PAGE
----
A hundred years ago home funerals were the norm. Today, however, many people don’t realize they still have the option of choosing a home funeral. In most states, home funerals can be offered without the use of a funeral home or funeral director. The family can act as its own funeral director.

Although home funerals take more time to arrange, families that choose them feel they are much more intimate and meaningful than those arranged by a funeral home. This is true, in part, because the families are much more involved in the details of planning the home funeral or memorial.

Being involved with planning and making the arrangements also helps the family in dealing with their grief. It gives a sense of control and helps those in grief feel like they are doing something useful. Many family members feel this is one last way to provide a service to, and to honor, their loved one.

To make any funeral meaningful it must reflect the values of the family and the person who died. Turning the funeral arrangements over to a funeral home who may not know the deceased runs the risk of a funeral that feels empty, cold, or impersonal. Many people report attending funerals such as these, perhaps you have yourself.


The main advantage of a home funeral is the degree to which it can be personalized, and the fact that all family members, even children, can be included as much as they want to be. Another advantage is that it can be much, much lower in cost. According to the National Funeral Directors Association, the average cost of a full-service funeral was $6,500 in 2004. This doesn’t include cemetery costs. A home funeral may cost much less than $1,000.

A possible disadvantage of a home funeral is that some family members may object, and by its very nature it takes more organizing and administering. Part of the administration includes the forms required by the city or state where the death took place. Although it is not difficult to obtain and file these forms, to those deep in grief it can be daunting. That’s why it’s important to plan ahead with a home funeral, and to gather friends who will take on specific tasks. Families may also need to educate hospitals, nurses, and other officials about home funerals. Some mistakenly believe they are against the law, and may resist your efforts. It’s a good idea to do a “dry-run” with these officials before the death.


The main advantage of using a home funeral is that all the arrangements can be made at one place. It is easy to see how people can be so overcome with grief that it is easier to leave all the details to a professional.

The disadvantages of using a funeral home is that they can be quite expensive. Mortuary employees may seek to “up sell” the customer so there is more profit for the business. Another disadvantage is that the funeral home may have policies or procedures that the family must adhere to. For example, if a spouse wants to sit with her deceased husband at 2 a.m., that is probably not going to be possible. Or if the family wants an all-night vigil, they may find it is against funeral home policies.

Another consideration is that a funeral provided by a funeral home may not reflect the values of the deceased or his or her family. Most people have heard horror stores about the deceased’s name being mispronounced at the funeral, or a bitter, quarrelsome individual being described as kind and loving.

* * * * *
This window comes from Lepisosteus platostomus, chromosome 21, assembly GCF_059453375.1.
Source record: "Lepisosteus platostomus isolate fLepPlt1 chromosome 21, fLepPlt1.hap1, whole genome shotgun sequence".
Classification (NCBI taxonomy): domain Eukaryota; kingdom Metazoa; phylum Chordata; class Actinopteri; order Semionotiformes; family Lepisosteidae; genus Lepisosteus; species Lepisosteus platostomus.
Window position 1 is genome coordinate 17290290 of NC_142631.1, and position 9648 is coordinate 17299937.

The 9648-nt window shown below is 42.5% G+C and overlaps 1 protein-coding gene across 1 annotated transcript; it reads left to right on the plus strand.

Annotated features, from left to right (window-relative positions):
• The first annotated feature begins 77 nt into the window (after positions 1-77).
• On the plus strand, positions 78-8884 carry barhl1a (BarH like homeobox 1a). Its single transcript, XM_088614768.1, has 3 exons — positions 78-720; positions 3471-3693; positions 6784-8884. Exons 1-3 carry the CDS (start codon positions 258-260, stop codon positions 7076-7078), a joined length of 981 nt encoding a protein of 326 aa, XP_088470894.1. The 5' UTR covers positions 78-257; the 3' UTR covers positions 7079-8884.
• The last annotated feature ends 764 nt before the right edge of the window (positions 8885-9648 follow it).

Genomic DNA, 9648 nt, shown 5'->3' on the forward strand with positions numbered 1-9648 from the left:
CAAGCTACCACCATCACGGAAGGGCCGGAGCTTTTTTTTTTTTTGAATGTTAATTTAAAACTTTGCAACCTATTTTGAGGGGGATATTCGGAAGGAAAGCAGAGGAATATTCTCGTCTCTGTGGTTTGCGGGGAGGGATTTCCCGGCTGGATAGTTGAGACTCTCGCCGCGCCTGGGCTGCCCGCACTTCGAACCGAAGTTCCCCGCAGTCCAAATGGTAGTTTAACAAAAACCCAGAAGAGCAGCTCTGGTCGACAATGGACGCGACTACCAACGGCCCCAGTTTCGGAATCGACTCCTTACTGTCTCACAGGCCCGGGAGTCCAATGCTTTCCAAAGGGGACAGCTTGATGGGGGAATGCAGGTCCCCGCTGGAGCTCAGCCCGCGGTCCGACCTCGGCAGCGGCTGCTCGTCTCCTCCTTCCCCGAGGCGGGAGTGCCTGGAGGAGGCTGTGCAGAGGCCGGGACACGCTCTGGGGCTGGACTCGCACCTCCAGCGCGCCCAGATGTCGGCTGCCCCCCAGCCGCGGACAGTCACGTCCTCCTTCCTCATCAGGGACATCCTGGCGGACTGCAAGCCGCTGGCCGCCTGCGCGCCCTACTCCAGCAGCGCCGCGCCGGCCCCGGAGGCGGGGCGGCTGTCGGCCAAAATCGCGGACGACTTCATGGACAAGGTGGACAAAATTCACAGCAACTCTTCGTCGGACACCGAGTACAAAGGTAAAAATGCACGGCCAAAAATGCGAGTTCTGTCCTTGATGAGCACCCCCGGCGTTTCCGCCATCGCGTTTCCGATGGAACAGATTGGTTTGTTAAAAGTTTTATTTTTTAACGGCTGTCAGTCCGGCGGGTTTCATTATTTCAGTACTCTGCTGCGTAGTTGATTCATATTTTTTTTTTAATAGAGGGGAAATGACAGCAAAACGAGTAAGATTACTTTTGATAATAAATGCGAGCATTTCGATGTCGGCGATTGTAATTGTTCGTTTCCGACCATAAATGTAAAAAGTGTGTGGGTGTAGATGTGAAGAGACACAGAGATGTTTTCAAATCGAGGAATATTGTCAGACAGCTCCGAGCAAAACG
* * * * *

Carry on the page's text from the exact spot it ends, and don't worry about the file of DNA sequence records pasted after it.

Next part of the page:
Luckily, people are able to combine the advantages of a home funeral with the advantages of working with a funeral home to create the kind of tribute desired for the deceased. Many funeral homes strive to please their customers and would be glad to accommodate special requests. Be sure to ask for these before the final sale.
For example, a family may want to keep the body at home for an all-night vigil before having the funeral home remove it. Or a daughter may want to bathe and dress her mother rather than having strangers provide that service.


If you know what your options are then you are more likely to have a funeral or memorial that reflects your values, has meaning, and will serve as a loving final remembrance of your loved one. A loving, meaningful tribute can be had whether you have a home funeral, or use the services of a funeral home.

For information about arranging home funerals visit:

• FCA will advocate for an individual’s right to perform a home funeral if a government official stands in their way. Please visit http://www.funerals.org, or call 800-765-0107.

Books about rights of families in arranging their own home funeral:
• Caring for the Dead: Your Final Act of Love by Lisa Carlson [Note: The Funeral Consumer Alliance (FCA) keeps a running list of changes to state laws since this book was published in 1998. This book is also available in the FCA online bookstore at http://www.funerals.org.]
• Dealing Creatively with Death: A Manual of Death Education and Simple Burial by Ernest Morgan.

Author's Bio: 

Donna Belk is a writer and educator in the field of death and dying. She works with individuals and families as a coach or guide for those facing end-of-life issues. Additionally Donna offers training programs and workshops to educate people about what to expect as one dies, how to prepare for a peaceful death, and how to care for your loved one after death. Donna is a hospice worker and a Registered Yoga Teacher. She combines the philosophy of her 30 years of yoga study with the issues of death and dying. Donna holds a BA from South Texas University, but considers her most important educational credential to be her own near death experience which occurred in 1985. Donna’s teaching style is warm, light-hearted and compassionate. Donna loves sharing her hospice patient stories because it feels as if she is passing on some small significance of their lives.